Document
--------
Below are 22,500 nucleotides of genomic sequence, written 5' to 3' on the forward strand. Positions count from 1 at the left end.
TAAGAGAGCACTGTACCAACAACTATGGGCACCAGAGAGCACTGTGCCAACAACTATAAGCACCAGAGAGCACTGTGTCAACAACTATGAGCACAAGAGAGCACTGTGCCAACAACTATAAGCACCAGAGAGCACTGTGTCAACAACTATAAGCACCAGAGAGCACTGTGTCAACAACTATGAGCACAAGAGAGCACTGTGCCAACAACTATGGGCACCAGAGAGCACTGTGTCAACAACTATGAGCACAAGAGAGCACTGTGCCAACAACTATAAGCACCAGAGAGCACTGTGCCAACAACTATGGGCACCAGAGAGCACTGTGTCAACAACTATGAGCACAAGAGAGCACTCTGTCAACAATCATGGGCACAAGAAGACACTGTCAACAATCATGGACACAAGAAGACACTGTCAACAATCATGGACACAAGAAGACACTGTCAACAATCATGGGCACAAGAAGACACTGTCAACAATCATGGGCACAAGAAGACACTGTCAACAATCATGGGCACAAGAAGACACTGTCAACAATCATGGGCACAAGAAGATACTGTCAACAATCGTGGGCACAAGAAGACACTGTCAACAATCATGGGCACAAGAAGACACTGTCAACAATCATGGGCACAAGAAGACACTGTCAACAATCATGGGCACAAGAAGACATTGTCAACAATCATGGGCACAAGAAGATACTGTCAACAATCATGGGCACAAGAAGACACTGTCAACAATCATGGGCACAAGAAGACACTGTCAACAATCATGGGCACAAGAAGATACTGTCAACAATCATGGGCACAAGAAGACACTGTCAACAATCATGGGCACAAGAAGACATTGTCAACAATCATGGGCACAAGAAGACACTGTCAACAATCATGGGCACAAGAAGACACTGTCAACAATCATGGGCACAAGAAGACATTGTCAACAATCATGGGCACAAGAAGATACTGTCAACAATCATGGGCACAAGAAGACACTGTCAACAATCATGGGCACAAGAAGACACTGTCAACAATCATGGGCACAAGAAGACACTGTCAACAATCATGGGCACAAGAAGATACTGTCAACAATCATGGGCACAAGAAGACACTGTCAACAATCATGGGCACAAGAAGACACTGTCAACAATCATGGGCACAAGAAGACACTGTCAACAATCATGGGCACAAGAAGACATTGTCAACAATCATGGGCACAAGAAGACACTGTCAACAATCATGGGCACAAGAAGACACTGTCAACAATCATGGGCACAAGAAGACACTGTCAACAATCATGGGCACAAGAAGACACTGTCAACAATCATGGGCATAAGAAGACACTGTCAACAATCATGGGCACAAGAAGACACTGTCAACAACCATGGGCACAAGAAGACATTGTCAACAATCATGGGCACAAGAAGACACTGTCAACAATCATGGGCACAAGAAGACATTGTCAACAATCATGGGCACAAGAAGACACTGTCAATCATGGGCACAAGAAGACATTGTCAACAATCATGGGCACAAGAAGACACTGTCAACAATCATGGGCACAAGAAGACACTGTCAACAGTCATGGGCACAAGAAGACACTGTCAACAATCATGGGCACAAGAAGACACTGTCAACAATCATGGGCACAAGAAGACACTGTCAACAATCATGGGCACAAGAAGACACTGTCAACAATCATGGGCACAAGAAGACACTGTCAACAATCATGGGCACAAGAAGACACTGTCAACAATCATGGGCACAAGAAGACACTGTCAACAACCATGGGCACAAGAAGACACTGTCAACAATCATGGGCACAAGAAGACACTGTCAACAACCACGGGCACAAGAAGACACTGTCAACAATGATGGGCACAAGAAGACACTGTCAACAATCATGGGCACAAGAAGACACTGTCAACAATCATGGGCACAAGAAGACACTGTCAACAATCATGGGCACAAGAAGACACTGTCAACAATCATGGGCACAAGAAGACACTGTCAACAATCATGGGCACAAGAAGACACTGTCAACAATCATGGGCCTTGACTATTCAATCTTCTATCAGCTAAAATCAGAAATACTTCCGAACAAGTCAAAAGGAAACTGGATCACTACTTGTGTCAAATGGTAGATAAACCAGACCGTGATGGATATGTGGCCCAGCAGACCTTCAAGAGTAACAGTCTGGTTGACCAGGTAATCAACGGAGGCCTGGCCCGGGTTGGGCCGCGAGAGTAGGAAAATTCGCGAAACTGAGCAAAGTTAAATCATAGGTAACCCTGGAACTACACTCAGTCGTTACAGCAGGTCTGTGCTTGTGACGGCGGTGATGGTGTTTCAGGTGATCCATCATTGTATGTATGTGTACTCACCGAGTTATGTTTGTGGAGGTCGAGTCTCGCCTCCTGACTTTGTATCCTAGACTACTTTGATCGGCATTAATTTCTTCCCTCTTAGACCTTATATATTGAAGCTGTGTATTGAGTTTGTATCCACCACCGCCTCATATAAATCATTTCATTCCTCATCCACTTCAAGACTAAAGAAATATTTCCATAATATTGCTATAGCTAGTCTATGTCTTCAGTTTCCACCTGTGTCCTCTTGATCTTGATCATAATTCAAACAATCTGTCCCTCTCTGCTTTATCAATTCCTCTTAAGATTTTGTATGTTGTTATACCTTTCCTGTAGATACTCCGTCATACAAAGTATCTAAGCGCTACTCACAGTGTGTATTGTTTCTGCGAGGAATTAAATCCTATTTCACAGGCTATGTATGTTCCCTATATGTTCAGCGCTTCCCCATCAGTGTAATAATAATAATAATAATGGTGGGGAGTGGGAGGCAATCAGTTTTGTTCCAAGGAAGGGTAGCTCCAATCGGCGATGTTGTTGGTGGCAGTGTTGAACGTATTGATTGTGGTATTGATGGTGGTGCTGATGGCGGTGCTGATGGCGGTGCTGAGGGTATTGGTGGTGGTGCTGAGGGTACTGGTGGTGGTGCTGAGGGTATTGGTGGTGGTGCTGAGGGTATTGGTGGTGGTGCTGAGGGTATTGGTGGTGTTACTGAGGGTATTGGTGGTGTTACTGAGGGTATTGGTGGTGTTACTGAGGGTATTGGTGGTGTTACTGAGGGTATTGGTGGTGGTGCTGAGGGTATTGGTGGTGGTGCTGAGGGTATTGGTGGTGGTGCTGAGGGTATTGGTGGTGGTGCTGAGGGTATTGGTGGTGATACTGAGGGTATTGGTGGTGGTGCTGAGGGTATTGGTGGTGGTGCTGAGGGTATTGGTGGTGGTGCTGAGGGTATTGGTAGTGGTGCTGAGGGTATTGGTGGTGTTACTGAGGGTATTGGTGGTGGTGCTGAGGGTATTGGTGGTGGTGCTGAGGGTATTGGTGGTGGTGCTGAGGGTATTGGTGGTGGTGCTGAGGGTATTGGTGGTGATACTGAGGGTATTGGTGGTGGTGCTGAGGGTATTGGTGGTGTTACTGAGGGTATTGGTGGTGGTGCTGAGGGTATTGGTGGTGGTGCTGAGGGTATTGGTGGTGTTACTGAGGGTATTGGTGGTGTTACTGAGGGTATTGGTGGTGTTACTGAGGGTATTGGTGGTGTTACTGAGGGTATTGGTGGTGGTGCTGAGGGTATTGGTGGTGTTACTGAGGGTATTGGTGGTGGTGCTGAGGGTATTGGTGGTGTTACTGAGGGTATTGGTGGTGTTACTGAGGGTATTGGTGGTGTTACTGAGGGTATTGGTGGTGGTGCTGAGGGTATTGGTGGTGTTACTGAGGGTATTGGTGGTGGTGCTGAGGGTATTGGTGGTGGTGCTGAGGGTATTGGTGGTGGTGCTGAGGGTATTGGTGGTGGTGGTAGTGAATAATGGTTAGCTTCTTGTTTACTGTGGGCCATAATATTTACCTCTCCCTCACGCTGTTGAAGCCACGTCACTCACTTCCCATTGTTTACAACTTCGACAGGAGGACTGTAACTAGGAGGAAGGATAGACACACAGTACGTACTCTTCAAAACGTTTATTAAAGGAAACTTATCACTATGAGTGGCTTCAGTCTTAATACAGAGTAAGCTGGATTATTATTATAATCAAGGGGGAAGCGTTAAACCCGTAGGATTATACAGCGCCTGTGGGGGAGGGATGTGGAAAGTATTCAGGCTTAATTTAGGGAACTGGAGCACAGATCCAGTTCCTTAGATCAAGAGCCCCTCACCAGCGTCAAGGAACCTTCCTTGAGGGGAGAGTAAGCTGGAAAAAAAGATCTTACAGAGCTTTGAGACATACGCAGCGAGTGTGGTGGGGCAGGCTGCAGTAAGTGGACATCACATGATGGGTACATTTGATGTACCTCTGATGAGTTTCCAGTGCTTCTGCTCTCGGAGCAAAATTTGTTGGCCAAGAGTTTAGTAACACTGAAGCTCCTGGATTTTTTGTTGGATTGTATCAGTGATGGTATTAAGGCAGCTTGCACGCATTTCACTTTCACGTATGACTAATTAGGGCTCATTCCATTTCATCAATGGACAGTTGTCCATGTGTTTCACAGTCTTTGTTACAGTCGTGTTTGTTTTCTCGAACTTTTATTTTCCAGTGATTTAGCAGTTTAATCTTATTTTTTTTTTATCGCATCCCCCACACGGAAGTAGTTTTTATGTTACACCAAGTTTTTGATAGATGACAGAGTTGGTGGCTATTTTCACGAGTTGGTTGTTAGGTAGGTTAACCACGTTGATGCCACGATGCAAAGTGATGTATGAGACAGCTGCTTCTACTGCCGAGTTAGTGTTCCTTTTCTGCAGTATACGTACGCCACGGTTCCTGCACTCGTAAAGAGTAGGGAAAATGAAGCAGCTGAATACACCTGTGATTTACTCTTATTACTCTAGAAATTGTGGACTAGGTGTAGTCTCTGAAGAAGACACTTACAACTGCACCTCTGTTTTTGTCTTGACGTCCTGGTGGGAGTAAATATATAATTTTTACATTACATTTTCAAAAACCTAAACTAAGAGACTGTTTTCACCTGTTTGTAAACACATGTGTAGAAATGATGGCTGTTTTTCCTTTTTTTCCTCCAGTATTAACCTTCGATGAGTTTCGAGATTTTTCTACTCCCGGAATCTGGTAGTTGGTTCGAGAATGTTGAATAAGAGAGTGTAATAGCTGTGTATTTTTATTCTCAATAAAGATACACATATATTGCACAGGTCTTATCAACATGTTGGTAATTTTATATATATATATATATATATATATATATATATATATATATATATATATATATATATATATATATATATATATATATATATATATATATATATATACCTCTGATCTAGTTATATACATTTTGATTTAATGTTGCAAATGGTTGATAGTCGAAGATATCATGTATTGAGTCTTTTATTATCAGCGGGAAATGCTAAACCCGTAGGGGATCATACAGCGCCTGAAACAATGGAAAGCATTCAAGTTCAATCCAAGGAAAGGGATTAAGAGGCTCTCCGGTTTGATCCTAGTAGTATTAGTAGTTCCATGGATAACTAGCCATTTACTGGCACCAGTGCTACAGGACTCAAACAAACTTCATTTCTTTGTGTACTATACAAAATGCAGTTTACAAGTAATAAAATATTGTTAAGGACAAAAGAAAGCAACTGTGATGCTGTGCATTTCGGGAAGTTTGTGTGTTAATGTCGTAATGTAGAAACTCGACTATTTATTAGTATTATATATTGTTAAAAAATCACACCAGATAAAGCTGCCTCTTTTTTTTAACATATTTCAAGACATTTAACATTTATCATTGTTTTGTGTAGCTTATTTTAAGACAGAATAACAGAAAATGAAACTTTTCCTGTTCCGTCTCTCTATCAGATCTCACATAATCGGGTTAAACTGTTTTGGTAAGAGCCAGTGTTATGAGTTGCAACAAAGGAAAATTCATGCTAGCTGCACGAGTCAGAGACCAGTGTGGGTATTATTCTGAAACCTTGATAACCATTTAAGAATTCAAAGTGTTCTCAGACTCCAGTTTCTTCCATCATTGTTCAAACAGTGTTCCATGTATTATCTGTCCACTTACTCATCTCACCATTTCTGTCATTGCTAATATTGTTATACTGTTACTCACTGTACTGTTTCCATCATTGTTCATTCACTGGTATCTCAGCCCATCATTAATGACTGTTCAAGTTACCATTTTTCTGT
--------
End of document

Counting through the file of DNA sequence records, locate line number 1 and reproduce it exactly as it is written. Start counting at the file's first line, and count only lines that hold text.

Below are 22,500 nucleotides of genomic sequence, written 5' to 3' on the forward strand. Positions count from 1 at the left end.